Phil Bozeman - Vocals Ben Savage - Lead guitars Alex Wade - Rhythm guitars Gabe Crisp - Bass Zack Householder - Lead & rhythm guitars Ben Harclerode - Drums
Leadoff track "The Void" comes smashing you in the face by slamming the rhythmic sensibilities of Cannibal Corpse and Meshuggah together, followed by the more traditional sounding title track. If you're annoyed by elitism in metal as much as I am, then there's no doubt that you'll enjoy the lyrics on "Elitist Ones", where Phil Bozeman takes a stab at all the elitists who continue to get on all of our nerves. I'm pretty sure many people will relate to the lyrics. While sticking to their traditional sound, they manage to sneak in other influences on the record. For example, "A Killing Industy" contains a more industrial metal influence, giving it a Fear Factory flavour and there's also a few acoustic moments to be found in a few areas. Over the years, Whitechapel have provided us with a few instrumentals and they provide us with yet another on this album with "Brotherhoood", which contains a few melodic moments giving it an epic vibe and there's solos galore on the track.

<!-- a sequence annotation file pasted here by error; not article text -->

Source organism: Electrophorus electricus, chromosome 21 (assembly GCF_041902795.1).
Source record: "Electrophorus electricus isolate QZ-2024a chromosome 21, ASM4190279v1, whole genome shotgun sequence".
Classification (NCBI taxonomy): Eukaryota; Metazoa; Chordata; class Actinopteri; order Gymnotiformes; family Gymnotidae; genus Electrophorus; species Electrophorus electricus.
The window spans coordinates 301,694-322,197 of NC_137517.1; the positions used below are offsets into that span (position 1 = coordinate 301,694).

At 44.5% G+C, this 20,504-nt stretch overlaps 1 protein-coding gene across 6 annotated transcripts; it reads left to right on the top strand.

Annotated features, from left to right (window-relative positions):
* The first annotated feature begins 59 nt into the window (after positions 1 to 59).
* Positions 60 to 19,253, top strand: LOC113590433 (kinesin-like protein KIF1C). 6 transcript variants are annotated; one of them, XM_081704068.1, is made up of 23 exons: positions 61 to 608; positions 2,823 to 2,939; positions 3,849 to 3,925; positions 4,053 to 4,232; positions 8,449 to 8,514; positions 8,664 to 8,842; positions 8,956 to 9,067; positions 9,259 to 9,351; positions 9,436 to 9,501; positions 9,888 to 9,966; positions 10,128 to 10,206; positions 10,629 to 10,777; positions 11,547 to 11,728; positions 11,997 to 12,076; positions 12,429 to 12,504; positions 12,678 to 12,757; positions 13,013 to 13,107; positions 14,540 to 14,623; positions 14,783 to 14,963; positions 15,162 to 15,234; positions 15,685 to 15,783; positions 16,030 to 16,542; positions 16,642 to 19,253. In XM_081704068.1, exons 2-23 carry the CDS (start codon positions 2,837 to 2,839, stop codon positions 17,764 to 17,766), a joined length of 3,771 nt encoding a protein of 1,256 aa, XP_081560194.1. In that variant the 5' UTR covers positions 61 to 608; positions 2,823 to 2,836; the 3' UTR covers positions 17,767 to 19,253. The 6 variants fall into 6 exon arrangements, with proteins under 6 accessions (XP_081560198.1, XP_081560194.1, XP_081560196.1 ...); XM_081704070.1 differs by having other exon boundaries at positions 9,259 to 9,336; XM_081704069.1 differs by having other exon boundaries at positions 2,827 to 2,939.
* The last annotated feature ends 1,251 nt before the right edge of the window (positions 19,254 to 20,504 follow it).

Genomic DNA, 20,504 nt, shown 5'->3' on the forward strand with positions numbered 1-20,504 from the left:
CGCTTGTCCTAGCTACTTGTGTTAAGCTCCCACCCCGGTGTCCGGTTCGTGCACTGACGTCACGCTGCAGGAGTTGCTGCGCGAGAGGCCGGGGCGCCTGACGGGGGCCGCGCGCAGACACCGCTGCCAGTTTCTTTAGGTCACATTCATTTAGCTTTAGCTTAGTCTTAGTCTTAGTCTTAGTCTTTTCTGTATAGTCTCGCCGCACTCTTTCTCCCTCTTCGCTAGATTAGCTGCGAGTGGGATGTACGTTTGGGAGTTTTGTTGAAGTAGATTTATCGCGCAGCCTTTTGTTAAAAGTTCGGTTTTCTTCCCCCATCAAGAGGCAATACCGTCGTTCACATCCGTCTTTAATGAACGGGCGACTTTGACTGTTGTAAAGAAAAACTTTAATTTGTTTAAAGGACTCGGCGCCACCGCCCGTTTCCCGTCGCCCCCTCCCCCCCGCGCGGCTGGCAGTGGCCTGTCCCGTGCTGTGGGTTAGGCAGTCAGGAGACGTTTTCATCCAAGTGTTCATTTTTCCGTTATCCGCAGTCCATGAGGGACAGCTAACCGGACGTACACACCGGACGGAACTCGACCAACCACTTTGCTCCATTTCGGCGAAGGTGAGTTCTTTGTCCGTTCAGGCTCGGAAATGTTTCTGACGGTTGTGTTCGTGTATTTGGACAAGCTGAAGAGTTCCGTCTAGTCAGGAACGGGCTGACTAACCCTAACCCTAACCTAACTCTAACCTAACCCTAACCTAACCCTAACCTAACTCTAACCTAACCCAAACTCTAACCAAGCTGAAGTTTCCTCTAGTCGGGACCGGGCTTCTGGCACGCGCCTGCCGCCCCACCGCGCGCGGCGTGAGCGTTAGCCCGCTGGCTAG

When the band confirmed that this would be the first album to feature clean vocals, it was so funny to watch so many people lose their minds, but it got me excited. Bozeman showcases his clean vocal prowess on "Bring Me Home" and the album's closer "Decennium". If this makes you upset, at least you'll be happy to know that the tracks aren't all cleans as they both still contain the Bozeman growls we've all come to love, but it's amazing to hear him experimenting with cleans on this record. This is only another step in the band's progression. "Tremors" and "Tormented" carry a bit of a djent flavour, which I'm not exactly a fan of, but if you enjoy djent, then you should enjoy these two tracks. If you're a Whitechapel fan, I don't see why Mark Of The Blade should disappoint you, but as I said above, if you're not a fan of clean vocals in your Whitechapel, there's nine other tracks of complete vocal and musical brutality, so listen to those.
Highs: Phil sounds great at cleans. Looking forward to hearing more cleans on future albums.
Lows: "Tremors" and "Tormented"